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Challenges to Group Life Claims

For the less than 1% of  Group Life claims that aren’t settled quickly, some will require further investigation. Here are some of typical challenges.

Challenges to Group Life Claims

For the less than 1% of  Group Life claims that aren’t settled quickly, some will require further investigation. Here are some of typical challenges.

More than 99% of group life claims are paid, with the majority of claims settled quickly and efficiently. However, as well as a tiny percentage that aren’t valid, there are some claims that require further investigation.

Wherever possible, group life insurers seek to pay the right amount at the right time in an efficient manner. Figures from Group Risk Development (GRiD) show that in 2021, 99.82% of new claims were paid, with employees’ beneficiaries receiving £1.57 billion in benefits.

From a customer service perspective, it is also important to identify and manage the tiny proportion – less than 1% – of claims that are declined.

Even though the claim is not being paid, the insurer needs to explain the reasons it has been declined as quickly as possible so the client can decide what they should do as a result.

There are also a small proportion of valid claims that are more challenging than others and require further work.

These are the main challenges we come across and how we resolve them.

Overseas deaths

Overseas deaths, particularly where the body isn’t repatriated to the UK, can be a challenge.

Normally we would use the government’s online death register to validate a claim. But, as this only covers deaths in the UK, we would need additional documentation where a death occurred overseas.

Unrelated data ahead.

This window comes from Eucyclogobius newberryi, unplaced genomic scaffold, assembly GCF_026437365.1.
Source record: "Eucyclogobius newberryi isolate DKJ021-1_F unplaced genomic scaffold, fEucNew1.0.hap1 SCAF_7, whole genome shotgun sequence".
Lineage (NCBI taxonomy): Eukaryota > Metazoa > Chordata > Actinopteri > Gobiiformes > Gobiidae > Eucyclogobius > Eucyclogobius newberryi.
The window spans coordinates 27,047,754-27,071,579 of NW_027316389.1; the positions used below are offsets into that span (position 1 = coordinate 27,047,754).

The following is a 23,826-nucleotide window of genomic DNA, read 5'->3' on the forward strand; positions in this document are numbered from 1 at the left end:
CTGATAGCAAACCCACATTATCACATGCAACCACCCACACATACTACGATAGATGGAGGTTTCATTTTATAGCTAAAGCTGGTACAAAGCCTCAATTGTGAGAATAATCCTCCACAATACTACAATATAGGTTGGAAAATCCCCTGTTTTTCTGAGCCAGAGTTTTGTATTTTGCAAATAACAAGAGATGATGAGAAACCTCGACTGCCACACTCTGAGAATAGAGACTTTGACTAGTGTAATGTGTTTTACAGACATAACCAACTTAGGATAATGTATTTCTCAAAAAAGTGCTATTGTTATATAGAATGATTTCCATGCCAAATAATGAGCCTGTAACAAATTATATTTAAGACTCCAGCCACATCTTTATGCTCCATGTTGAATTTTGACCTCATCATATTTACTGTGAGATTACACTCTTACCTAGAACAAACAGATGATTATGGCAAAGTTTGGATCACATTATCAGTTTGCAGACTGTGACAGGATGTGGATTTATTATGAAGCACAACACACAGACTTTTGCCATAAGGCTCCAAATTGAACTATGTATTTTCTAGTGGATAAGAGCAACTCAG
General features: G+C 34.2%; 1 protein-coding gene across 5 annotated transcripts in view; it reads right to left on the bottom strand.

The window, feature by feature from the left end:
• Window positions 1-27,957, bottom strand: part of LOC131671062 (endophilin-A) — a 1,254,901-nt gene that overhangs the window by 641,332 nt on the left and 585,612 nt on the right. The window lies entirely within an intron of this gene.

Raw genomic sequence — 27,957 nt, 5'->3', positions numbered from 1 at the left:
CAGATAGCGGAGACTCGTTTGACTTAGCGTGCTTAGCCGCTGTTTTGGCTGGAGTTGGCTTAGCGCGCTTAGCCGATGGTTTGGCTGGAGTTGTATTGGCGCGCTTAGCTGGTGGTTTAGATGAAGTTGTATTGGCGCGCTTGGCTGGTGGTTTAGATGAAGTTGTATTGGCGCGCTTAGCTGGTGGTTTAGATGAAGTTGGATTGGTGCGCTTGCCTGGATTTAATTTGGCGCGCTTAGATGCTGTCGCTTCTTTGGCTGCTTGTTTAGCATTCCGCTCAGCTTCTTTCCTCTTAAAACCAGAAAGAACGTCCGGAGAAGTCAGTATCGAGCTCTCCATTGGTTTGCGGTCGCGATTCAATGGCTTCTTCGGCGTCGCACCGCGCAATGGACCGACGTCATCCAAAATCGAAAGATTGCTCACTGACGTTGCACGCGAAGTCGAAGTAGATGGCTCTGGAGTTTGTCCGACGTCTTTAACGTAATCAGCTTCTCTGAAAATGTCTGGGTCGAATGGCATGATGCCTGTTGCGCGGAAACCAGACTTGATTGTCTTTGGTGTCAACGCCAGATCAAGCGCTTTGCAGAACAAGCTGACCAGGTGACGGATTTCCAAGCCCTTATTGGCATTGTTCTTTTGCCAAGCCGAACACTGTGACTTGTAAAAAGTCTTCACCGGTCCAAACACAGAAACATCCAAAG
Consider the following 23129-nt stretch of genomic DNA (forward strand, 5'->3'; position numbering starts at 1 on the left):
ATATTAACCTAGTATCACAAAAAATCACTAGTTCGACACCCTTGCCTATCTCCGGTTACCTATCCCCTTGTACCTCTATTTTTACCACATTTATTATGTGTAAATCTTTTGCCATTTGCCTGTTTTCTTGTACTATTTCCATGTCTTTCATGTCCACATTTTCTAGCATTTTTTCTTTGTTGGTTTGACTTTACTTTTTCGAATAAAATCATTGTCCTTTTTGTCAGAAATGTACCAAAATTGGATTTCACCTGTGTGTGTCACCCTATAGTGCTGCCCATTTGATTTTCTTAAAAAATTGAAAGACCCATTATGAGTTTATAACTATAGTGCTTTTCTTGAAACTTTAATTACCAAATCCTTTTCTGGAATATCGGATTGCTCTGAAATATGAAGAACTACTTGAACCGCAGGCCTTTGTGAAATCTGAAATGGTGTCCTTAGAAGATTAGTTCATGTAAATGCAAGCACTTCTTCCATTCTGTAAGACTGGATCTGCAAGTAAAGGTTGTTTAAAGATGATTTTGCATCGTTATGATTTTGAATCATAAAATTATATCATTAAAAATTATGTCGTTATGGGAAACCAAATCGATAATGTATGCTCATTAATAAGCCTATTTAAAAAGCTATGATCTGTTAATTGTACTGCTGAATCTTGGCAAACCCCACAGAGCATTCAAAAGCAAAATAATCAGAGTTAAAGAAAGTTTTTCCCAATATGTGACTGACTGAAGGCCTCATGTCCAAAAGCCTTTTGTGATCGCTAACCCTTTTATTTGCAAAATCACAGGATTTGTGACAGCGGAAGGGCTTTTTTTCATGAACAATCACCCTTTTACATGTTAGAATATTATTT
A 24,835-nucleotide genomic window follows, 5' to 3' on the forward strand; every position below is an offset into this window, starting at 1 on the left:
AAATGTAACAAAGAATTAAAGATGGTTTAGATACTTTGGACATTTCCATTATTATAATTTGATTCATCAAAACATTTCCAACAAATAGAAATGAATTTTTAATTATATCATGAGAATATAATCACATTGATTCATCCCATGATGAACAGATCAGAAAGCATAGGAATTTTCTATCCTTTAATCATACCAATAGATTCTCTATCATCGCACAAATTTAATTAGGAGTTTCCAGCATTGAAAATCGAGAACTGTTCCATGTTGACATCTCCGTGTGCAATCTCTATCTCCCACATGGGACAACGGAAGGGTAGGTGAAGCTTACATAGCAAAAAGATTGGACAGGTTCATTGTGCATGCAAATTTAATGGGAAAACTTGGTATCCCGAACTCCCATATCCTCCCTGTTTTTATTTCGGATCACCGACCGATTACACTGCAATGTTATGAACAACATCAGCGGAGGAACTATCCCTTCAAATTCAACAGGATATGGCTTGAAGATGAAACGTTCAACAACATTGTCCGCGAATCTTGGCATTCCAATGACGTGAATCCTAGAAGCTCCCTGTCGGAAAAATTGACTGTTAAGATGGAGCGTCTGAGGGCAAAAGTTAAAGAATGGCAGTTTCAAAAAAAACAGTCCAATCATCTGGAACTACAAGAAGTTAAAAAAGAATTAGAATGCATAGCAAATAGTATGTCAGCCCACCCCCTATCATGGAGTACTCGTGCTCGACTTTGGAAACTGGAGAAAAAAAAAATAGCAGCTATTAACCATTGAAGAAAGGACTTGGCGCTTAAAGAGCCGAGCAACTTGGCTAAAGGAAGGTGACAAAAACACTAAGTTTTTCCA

The level of documentation varies greatly so we will often factor in additional time to deal with these claims.

Members not on data

The data for a group life scheme is really important to an insurer. It tells them who they’re covering; what the risk is; and how much they need to pay out.

Sometimes we find situations where the claim is for someone who isn’t in the data.

What we do depends on whether we would have expected them to be in the data or not. For example, as data is provided to us at set points, such as the start of the scheme year, it would be acceptable for someone who joined after this point not to be included.

For these new joiners, the process is straightforward. We can validate their entitlements and benefits through salary roll and by confirming details of when they joined with the employer.

There are other situations where someone isn’t included in the data but we believe they should have been, for example because they were working for the employer when the data was submitted.

There are several reasons this can happen. It may be down to the way the business is set up, or that employees are spread across different locations or businesses within the group.

In these situations, the best way to understand whether the claim is valid is to speak to the broker or client to work out what’s happened. Contacting them as soon as we identify a mismatch ensures we can resolve these issues and where the claim is valid, settle it quickly and efficiently.

 99% of all Group Life claims are paid. Yet, a small number of claims require insurers to dig a bit deeper to resolve the claim. There are 6 main challenges that insurers face for this small proportion of claims. 6 main challenges for Group Life claims. 1. Overseas deaths. 2. Members not on clients data. 3. Undeclared discretionary late entrants. 4. Salary evidence that does not match up. 5. Issues with long term absence. 6. Paying someone other than the trustees.